When you’re used to being around horses full of vigor and vitality, it’s hard to imagine that there are horses somewhere that’s abused, starved, and neglected. All it took for me was curiosity and a click to get transported into a gallery full of horses dying in kill pens. It’s a maddening sight — and what’s more heart-wrenching is the fact that these innocent horses will be shipped to slaughter.
Fortunately, there has been an increasing number of organizations in recent years that raise awareness about equine welfare and advocates starting the conversation about rescues and adoption.
One of the most popular supporters of this cause is polo player Pamela Flanagan. Ever since she rescued her first horse in 2016, she has always been an active and outspoken advocate. Having rescued and adopted nine horses for herself, she has also helped more than 20 horses find their new home.
For Pamela, the best part of adopting a horse is its transformation. “I really like the process of taking in a horse and fixing it, making it feel better, seeing it grow, and knowing that I was part of that growth. It’s truly fulfilling for me to help these animals lead better lives,” she explains.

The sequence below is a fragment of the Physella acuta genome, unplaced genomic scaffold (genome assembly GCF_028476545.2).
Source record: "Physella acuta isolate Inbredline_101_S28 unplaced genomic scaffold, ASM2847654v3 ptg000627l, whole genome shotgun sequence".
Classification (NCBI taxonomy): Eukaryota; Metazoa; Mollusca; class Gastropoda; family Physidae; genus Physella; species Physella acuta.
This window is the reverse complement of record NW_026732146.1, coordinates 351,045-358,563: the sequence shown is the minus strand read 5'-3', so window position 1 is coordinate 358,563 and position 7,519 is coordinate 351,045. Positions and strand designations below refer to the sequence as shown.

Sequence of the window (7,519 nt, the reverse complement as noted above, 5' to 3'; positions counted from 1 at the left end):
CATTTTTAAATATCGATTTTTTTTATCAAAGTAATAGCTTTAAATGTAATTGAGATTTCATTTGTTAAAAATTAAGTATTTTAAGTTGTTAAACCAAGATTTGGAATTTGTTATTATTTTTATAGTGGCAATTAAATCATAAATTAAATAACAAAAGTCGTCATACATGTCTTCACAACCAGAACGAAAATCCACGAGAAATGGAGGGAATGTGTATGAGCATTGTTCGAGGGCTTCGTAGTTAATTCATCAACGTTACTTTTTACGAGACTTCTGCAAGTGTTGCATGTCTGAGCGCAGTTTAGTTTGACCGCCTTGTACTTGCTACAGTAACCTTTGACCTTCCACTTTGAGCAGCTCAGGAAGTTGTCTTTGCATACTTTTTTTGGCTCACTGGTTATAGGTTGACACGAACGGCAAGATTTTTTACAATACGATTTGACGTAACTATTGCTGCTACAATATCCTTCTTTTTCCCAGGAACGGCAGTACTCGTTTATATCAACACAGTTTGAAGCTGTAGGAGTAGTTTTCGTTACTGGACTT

For those interested in adopting rescue horses, Pamela shares tips from her experience in taking in and repurposing her nine rescues.
“You wouldn’t want to be a total beginner when adopting or rescuing a horse. I highly recommend they go through a proper adoption agency,” Pamela suggests.
Unlike online shopping for clothes and shoes, first-time horse owners should not traverse the world of horse shopping unassisted. It is essential to know exactly what you want and have someone assist in making sure you get the right match. This is where adoption agencies come in.
Adoption agencies help to match you with a rescue that fits your set of criteria. They can also fill you in about the history of the horse and the pros and cons that come with it. If things are not working out well with you and the horse, you have the choice to bring it back.
There are many organizations out there, so be sure to pick one with a respectable reputation and proper accreditation. Here are some trustworthy rescue organizations you can reach out to: The Right Horse Initiative, Redwings Horse Sanctuary, Ayuda a Caballos Maltratados, and CYD Santa Maria Association and Rescue Center.
After finding your match, try to learn and interact more with the rescue. If you’re inexperienced, bring a rider friend or a professional trainer to help you gauge the rescue’s skills. However, the opinion of your trusted veterinarian matters the most. Ask him/her to perform a pre-purchase exam to determine the rescue’s present health condition.
Once everything is agreed upon and contracts are signed, it’s time to take your rescue home. Introducing your rescue to his new environment might make him nervous, so keep him in a secured and risk-free housing where he will not be able to hurt himself. Give him time to adjust before introducing him to other horses, but make sure to start working on your bond, too. You may do so through grooming, some groundwork, and giving him treats.